One of the points on which John Zizioulas has been roundly criticized is on his insistence that the Father be understood as the arche of the Trinity. The Father, on Zizioulas’ view, informed by the Cappadocians, is the ground of the personhood of the Son and the Spirit in a distinctly a-symmetrical way. The Son and Spirit derive their pershonhood, their hypostasis from the Father, and particularly from the Father’s freedom as a person.
Zizioulas is quick to clarify his view. Clearly, the Father is never without the Son and the Spirit, they are all co-eternal. Moreover, the personal causality of the Father vis á vis the Son and Spirit should not be understood at the level of ousia, of substance. The Father does not bestow the divine nature on the Son and the Spirit (which would result in some sort of Arianism), but rather, personhood. Zizioulas is clear on this point, the Father is the cause of the personal being of the Son and the Spirit, but the reverse is not the case in any way whatsoever. The Father’s personhood, unlike that of the Son and Spirit is underived an ingenerate.
This, I think is a fundamental problem in Zizioulas’ trinitarian ontology. His whole case is built upon the premise that personhood is ontologically ultimate and the personhood can only be rightly understood in an ontological sense as communion. However, in making the Father the cause of the communion of the Trinity, what are we to make of the Father’s distinctive status as a hypostasis of the Trinity? How can the Father truly be personal on Zizioulas reading? He is clear that “a person is always a gift from someone.” If this is truly the case, how can the Father really be understood as a person? Zizioulas is clear that the Father does not recieve his personhood from the Son or Spirit in a reciprocal way, because, Zizioulas fears that such a statement would imperil biblical monotheism.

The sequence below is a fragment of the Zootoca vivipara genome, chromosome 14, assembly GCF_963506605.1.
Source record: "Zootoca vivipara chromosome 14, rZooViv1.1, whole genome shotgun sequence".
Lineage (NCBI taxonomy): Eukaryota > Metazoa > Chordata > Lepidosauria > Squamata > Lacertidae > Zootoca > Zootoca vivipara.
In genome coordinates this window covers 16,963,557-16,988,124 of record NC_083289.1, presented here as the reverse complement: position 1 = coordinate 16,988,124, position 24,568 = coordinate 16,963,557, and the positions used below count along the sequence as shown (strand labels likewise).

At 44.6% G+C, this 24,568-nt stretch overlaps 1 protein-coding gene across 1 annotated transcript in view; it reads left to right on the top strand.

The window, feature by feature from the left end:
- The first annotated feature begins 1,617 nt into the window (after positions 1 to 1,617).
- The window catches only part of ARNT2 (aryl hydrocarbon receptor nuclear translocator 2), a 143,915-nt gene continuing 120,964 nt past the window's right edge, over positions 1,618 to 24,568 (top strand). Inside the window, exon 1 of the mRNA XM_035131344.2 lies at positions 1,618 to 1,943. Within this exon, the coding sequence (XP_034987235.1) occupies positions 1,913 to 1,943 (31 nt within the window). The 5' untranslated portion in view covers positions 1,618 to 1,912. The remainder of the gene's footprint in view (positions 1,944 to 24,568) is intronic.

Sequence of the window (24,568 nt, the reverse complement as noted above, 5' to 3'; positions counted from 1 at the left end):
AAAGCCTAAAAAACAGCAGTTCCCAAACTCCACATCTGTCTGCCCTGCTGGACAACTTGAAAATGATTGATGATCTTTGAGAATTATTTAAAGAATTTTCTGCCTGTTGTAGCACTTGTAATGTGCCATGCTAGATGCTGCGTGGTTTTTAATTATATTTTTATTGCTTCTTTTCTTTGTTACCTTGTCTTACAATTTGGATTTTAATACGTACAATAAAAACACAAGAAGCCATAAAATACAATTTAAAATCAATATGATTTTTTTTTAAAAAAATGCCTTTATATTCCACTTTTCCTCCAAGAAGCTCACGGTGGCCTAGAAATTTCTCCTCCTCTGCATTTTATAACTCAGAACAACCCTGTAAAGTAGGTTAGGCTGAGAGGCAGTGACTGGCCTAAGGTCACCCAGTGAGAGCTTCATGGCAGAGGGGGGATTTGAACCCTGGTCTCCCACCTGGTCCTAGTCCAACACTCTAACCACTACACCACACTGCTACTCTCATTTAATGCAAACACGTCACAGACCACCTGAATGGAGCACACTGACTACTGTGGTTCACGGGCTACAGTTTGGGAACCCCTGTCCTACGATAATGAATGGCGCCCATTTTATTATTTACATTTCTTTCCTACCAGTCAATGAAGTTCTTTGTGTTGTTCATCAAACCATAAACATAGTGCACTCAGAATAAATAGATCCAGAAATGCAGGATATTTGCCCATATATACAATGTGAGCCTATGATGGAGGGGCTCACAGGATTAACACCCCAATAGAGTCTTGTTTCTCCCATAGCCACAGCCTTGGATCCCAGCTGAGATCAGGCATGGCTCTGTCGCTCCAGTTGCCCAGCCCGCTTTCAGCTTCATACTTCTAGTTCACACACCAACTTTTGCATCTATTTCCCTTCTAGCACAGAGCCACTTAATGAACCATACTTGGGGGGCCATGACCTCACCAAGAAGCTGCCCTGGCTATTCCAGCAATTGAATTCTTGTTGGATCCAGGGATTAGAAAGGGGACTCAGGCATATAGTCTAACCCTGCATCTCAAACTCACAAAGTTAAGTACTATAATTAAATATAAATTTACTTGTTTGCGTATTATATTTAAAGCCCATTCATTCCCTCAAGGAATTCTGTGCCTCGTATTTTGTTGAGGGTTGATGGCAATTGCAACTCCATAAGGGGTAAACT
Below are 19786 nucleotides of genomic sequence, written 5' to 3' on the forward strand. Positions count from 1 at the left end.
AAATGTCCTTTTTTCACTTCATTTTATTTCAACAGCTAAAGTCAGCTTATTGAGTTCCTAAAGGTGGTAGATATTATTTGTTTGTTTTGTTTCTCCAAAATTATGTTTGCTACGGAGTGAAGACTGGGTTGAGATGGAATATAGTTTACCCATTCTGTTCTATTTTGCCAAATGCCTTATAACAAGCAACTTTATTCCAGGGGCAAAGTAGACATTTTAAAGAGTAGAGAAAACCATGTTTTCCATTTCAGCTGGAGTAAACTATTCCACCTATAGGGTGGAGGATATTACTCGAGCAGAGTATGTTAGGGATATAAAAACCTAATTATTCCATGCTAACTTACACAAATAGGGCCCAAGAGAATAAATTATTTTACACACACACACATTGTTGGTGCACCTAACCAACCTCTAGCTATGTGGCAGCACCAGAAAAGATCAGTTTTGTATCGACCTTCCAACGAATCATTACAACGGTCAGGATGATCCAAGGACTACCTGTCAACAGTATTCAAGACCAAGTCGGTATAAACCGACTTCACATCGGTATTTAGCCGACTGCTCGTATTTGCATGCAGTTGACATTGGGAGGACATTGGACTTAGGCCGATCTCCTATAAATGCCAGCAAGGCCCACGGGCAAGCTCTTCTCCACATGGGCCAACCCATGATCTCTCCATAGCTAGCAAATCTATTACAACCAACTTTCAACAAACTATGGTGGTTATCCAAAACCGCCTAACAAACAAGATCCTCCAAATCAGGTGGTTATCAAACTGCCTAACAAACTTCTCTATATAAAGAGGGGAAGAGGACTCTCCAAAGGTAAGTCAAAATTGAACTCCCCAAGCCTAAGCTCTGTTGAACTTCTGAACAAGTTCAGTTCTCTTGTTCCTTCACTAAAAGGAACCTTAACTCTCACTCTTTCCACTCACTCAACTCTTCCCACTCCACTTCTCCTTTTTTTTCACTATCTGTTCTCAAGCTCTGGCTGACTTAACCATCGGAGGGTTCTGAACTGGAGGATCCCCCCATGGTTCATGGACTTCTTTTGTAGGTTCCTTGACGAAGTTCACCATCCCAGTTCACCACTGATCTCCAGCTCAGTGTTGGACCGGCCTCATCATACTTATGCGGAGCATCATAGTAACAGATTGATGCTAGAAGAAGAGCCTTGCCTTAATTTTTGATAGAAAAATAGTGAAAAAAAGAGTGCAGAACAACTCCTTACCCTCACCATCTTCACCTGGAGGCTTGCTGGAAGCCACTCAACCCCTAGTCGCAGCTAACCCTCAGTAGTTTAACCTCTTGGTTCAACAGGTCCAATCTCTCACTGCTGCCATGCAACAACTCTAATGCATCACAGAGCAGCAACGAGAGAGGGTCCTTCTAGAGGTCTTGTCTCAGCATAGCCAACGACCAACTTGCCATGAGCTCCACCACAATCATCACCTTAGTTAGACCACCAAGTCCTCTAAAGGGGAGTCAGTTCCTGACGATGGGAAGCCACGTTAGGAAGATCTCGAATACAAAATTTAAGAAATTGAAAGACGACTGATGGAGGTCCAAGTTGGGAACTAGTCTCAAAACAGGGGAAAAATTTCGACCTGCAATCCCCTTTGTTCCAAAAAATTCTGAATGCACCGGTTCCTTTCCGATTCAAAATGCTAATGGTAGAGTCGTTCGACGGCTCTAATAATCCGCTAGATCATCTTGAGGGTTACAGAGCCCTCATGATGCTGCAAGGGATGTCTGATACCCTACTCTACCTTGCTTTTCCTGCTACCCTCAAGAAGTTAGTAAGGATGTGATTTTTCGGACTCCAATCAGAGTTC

However, does it even make conceptual sense to deny that the Father’s personhood is constituted by his relations with the Son and Spirit? The tradition of the church has made clear that the only things which distinguish the persons of the Trinity from one another are their relations. Thus, the Father is the Father because he begets the Son and spirates the Spirit, the Spirit is the Spirit because he is spirated by the Father (through the Son we might add) and the Son is the Son because he is begotten by the Father (through the Spirit we might also add). If this is the case, then the Father, as a distinct person of the Trinity does not constitute the personhood of the Son and Spirit a-symmetrically, but is himself constituted by his relations of generating and spirating the other two. In other words, the Father’s fatherhood, which is what makes the Father a distinct hypostasis is only a reality on the basis of his relations with the Son and the Spirit.
Because the Father can never be the Father without the Son and Spirit, how can we say in any meaningful way that the Father causes the personhood of the other two, but is not reciprocally “caused” by the other two? Clearly the personhood of the Father is constituted by his relation of fatherhood, which is dependent on the eternal co-reality of the Son and Spirit. There seems no way to say in any meaningful sense that the Father’s personhood, his distinct nature as a hypostasis is underived, for it is contingent upon the Son and Spirit.
All of this seems to indicate the problematic nature of positing the Father as the cause of the personhood of the other persons of the Trinity. In the first place, it imperils the Father’s own personhood and risks introducing and individualist notion of personhood into our understanding of the personhood of the Father. Secondly, it introduces the very problematic notion of causality into the Trinity. As such, it seems that Zizioulas’ monarchical model of the Trinity should not be embraced. Rather than identifying the One God with the person of the Father, we must be more rigorous in insisting that the Three persons are the One God without remainder.